Opponents to immigration from these countries just seem to have an aversion to the idea of foreigners coming in and taking advantage of them without any real basis for such a fear. Yes, it happens and it will continue to happen, but the negative impact of those abusing the system is a pebble in a lake compared to the benefits of far-reaching, generous social welfare. There will always be some leakage, but you shouldn’t cut off the nose to spite the face. The fact that this is an instinctual, baseless fear rather than a legitimate, rational concern is highlighted by the fact that these strong opinions are touted as fact with a lack of data. The only hard data I’ve come across says that 80% of Romanians and Bulgarians living in Germany are employed — though, to be fair, data can always be manipulated, but there isn’t any data at all saying that these immigrants are bad for Germany. There have been references to Germany’s rising population due to immigration, but even when it is referred to as a problem it is in the same breath as the problem of a decreasing population due to low birth/high death rates.

Germany (along with the other, more powerful countries) enjoys all the perks of being in the E.U. while still maintaining its dominance; these restrictions from the poorer countries are a perfect example. They also benefit from the cheap labor provided by workers from these countries (leave out “generous social welfare programs” and you got yourself a United States/Mexico immigration issue here). So they want to have their cake and eat it too. And I would say that when you are a country as powerful as Germany, that is exactly what you will do. It is possible, just like in America, that German conservative politicians are just paying lip service to this “keep ‘em out” idea to placate their constituents while ultimately realizing that they need the labor, not to mention the skilled workers and professionals they can poach from these countries. Understandably, neither side is trying to keep out the doctors and engineers.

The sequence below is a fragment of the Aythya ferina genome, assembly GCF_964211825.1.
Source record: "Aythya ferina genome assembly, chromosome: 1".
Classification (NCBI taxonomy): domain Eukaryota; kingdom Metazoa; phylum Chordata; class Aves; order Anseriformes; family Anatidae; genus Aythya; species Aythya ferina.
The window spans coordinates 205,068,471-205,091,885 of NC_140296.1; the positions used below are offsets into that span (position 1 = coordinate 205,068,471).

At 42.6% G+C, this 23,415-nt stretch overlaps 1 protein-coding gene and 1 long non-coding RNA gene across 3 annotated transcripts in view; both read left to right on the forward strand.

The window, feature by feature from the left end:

I think it’s safe to say that Germany and its social programs will not be destroyed by an influx of foreigners from Eastern Europe. So if Chancellor Merkel decides to continue with the restrictions, it will be solely a political move. It is understandable that many Germans don’t want outsiders coming in and taking advantage. No one likes to be taken advantage of, but it’s really not going to affect their daily lives or their benefits in any way. If restrictions are imposed, it will assuredly affect more honest, hardworking immigrants — and in turn, Germany — than it will leeches. Show me something that says different and I’ll change my opinion, but hearsay is not good enough to stop people from benefiting from a partnership that your country takes advantage of anyway. But hey, it’s good to be on top I guess.